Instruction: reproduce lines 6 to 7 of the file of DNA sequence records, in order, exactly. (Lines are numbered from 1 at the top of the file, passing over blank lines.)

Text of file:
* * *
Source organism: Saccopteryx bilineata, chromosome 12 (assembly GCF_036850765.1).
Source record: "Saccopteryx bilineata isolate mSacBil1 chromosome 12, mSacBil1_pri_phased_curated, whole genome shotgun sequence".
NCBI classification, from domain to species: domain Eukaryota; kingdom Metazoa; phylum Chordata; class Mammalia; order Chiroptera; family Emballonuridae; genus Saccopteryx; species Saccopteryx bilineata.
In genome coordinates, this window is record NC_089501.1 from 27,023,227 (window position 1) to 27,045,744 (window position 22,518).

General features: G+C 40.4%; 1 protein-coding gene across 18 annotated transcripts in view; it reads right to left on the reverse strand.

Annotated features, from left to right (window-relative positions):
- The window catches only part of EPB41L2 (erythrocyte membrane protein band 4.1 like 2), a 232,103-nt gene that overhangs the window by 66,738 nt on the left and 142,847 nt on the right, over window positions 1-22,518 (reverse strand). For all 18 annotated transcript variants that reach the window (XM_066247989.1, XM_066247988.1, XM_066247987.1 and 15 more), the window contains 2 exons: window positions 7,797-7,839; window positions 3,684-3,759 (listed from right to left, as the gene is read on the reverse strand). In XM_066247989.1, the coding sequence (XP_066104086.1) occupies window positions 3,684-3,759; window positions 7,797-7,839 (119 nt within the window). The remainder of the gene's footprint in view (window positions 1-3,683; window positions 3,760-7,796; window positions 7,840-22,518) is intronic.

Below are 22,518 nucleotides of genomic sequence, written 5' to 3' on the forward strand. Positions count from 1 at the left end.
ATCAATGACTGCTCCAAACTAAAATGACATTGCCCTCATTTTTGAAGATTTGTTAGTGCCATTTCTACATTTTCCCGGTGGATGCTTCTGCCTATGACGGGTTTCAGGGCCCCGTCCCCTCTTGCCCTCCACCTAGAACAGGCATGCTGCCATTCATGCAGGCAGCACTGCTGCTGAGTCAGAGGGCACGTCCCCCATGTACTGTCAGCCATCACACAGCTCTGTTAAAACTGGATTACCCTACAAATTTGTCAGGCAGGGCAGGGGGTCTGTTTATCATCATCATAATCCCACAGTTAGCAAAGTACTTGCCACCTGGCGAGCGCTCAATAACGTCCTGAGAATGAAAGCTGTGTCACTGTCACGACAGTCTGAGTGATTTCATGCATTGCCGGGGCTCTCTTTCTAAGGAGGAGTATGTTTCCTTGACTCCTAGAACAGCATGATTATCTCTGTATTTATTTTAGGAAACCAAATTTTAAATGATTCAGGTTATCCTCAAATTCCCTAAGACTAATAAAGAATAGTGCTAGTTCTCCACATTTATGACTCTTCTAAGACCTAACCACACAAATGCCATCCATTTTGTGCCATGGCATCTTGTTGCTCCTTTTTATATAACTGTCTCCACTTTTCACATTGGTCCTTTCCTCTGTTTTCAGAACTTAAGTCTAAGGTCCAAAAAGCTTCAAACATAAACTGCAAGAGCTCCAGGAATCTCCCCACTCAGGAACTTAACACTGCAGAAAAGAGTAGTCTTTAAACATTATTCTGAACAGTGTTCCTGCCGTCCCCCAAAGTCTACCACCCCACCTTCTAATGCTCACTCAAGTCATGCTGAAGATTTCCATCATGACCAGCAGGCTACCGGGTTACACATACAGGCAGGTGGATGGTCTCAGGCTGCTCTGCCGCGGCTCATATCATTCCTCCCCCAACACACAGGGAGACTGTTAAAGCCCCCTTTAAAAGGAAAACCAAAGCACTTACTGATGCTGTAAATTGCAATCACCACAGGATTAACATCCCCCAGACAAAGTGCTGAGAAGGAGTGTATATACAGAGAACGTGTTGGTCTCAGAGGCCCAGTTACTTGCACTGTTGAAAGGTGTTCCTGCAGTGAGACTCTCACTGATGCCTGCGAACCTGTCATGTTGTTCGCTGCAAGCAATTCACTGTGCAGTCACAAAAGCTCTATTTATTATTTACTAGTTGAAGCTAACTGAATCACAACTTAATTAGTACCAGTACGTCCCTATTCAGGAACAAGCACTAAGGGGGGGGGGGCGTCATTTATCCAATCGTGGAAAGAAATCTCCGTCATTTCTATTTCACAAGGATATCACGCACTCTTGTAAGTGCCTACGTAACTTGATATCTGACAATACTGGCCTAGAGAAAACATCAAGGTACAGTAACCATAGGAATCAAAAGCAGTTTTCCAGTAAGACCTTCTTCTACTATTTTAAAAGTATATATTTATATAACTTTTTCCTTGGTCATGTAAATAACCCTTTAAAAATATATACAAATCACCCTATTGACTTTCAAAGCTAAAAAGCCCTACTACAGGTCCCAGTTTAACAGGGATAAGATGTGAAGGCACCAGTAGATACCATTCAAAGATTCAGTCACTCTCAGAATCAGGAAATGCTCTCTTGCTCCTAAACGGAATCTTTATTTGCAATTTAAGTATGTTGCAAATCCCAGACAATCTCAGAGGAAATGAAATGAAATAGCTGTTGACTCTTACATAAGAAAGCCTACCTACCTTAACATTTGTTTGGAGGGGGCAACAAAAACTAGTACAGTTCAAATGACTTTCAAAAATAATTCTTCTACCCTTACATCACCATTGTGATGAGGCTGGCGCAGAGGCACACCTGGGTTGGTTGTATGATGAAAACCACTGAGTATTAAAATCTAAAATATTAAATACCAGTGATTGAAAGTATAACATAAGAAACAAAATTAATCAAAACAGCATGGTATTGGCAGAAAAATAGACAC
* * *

Annotated features, from left to right (window-relative positions):
- The window catches only part of EPB41L2 (erythrocyte membrane protein band 4.1 like 2), a 232,103-nt gene that overhangs the window by 66,738 nt on the left and 142,847 nt on the right, over window positions 1-22,518 (reverse strand). For all 18 annotated transcript variants that reach the window (XM_066247989.1, XM_066247988.1, XM_066247987.1 and 15 more), the window contains 2 exons: window positions 7,797-7,839; window positions 3,684-3,759 (listed from right to left, as the gene is read on the reverse strand). In XM_066247989.1, the coding sequence (XP_066104086.1) occupies window positions 3,684-3,759; window positions 7,797-7,839 (119 nt within the window). The remainder of the gene's footprint in view (window positions 1-3,683; window positions 3,760-7,796; window positions 7,840-22,518) is intronic.